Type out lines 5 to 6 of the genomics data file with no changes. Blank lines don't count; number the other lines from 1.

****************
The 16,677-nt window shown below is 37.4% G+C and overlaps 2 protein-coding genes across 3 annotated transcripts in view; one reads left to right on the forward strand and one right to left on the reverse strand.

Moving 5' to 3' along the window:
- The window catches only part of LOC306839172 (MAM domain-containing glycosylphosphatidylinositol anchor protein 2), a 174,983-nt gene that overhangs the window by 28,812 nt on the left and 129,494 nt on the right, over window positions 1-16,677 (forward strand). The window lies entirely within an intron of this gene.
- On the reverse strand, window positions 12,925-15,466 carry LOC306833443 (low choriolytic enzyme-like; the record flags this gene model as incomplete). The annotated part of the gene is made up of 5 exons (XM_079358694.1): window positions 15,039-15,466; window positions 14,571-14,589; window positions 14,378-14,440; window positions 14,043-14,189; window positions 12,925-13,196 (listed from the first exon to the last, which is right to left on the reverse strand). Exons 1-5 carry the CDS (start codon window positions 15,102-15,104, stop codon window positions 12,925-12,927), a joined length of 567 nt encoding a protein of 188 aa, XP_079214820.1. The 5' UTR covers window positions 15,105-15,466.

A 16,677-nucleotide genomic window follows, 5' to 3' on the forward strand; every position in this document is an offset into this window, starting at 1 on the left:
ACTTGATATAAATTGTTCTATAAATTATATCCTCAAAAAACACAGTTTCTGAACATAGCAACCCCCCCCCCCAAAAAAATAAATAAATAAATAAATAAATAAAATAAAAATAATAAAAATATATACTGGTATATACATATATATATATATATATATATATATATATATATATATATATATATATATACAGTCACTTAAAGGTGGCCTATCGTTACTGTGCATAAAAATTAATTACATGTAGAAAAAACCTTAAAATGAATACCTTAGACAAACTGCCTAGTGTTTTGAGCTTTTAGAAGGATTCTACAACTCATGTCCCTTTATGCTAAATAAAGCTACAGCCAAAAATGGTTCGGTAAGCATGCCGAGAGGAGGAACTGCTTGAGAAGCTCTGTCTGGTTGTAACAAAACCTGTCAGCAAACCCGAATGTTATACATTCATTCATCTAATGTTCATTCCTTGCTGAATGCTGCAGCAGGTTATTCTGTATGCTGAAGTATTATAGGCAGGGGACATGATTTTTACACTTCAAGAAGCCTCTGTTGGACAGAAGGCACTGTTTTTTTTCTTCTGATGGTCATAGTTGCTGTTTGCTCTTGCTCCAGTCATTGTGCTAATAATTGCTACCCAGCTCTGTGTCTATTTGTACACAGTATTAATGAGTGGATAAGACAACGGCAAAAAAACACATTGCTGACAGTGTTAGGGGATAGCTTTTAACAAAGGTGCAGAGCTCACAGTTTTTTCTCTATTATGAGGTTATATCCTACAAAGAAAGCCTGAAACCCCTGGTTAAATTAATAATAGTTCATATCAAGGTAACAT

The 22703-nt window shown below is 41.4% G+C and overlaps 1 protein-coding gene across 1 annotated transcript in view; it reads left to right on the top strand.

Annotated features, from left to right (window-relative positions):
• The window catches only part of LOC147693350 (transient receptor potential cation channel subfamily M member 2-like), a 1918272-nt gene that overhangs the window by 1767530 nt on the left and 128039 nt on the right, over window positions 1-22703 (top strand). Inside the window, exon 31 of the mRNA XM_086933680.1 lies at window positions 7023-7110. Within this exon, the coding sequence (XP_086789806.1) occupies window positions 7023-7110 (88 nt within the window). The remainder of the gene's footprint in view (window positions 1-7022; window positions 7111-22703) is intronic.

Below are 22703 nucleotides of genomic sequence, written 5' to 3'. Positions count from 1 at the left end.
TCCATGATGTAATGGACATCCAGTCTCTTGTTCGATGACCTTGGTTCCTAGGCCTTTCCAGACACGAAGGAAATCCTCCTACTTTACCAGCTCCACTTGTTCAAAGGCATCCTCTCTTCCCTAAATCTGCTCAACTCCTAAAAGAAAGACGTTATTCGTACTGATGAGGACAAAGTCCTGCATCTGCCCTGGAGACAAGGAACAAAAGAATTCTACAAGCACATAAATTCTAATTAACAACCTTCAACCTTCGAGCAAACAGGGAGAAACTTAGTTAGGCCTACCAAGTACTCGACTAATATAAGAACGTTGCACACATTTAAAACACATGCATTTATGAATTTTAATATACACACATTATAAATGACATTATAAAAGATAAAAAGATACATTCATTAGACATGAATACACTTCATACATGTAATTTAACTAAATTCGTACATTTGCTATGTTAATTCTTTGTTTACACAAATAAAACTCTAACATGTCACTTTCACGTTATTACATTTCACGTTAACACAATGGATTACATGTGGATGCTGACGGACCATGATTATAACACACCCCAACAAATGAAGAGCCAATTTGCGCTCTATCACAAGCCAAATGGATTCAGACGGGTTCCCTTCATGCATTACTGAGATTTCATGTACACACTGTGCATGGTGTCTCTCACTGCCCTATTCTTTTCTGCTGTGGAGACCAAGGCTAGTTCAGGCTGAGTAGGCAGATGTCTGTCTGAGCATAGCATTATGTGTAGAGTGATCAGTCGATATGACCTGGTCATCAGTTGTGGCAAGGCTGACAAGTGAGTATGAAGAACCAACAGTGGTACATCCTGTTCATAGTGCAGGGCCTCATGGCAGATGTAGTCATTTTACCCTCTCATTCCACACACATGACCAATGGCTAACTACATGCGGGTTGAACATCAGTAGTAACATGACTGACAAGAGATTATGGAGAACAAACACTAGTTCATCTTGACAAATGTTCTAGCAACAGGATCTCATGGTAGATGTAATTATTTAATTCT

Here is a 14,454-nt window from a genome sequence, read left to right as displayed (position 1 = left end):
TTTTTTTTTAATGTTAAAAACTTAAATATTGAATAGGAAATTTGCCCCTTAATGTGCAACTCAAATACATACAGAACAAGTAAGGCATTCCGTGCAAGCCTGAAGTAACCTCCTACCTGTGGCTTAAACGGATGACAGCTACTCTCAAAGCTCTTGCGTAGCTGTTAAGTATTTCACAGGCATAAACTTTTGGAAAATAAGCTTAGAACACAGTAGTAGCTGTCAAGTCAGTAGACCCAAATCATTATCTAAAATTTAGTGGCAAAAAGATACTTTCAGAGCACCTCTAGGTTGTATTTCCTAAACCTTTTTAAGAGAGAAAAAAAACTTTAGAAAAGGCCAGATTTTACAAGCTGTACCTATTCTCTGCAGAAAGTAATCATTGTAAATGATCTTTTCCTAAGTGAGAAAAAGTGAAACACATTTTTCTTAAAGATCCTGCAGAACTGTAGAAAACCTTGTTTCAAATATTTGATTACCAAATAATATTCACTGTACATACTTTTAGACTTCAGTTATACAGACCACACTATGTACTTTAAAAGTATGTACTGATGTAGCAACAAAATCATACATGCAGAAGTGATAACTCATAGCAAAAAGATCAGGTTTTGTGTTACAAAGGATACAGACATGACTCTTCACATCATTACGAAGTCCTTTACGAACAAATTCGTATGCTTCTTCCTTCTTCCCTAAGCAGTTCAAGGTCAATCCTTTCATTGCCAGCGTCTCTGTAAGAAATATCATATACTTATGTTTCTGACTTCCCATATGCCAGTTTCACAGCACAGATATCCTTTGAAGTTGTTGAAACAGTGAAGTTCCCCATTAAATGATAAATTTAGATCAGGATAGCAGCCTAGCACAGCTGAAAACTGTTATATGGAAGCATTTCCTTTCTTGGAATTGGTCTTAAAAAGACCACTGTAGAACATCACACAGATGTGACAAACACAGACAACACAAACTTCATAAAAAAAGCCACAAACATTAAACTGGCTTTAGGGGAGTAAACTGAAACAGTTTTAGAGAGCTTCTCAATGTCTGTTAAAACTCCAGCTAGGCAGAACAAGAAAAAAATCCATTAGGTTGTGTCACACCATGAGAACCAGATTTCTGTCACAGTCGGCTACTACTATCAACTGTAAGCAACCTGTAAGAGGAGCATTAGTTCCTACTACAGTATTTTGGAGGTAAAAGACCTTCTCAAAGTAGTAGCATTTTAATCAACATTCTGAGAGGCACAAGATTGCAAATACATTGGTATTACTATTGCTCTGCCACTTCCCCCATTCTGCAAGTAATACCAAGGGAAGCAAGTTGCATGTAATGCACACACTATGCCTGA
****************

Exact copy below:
A 16,677-nucleotide genomic window follows, 5' to 3' on the forward strand; every position in this document is an offset into this window, starting at 1 on the left:
ACTTGATATAAATTGTTCTATAAATTATATCCTCAAAAAACACAGTTTCTGAACATAGCAACCCCCCCCCCCAAAAAAATAAATAAATAAATAAATAAATAAAATAAAAATAATAAAAATATATACTGGTATATACATATATATATATATATATATATATATATATATATATATATATATATATATACAGTCACTTAAAGGTGGCCTATCGTTACTGTGCATAAAAATTAATTACATGTAGAAAAAACCTTAAAATGAATACCTTAGACAAACTGCCTAGTGTTTTGAGCTTTTAGAAGGATTCTACAACTCATGTCCCTTTATGCTAAATAAAGCTACAGCCAAAAATGGTTCGGTAAGCATGCCGAGAGGAGGAACTGCTTGAGAAGCTCTGTCTGGTTGTAACAAAACCTGTCAGCAAACCCGAATGTTATACATTCATTCATCTAATGTTCATTCCTTGCTGAATGCTGCAGCAGGTTATTCTGTATGCTGAAGTATTATAGGCAGGGGACATGATTTTTACACTTCAAGAAGCCTCTGTTGGACAGAAGGCACTGTTTTTTTTCTTCTGATGGTCATAGTTGCTGTTTGCTCTTGCTCCAGTCATTGTGCTAATAATTGCTACCCAGCTCTGTGTCTATTTGTACACAGTATTAATGAGTGGATAAGACAACGGCAAAAAAACACATTGCTGACAGTGTTAGGGGATAGCTTTTAACAAAGGTGCAGAGCTCACAGTTTTTTCTCTATTATGAGGTTATATCCTACAAAGAAAGCCTGAAACCCCTGGTTAAATTAATAATAGTTCATATCAAGGTAACAT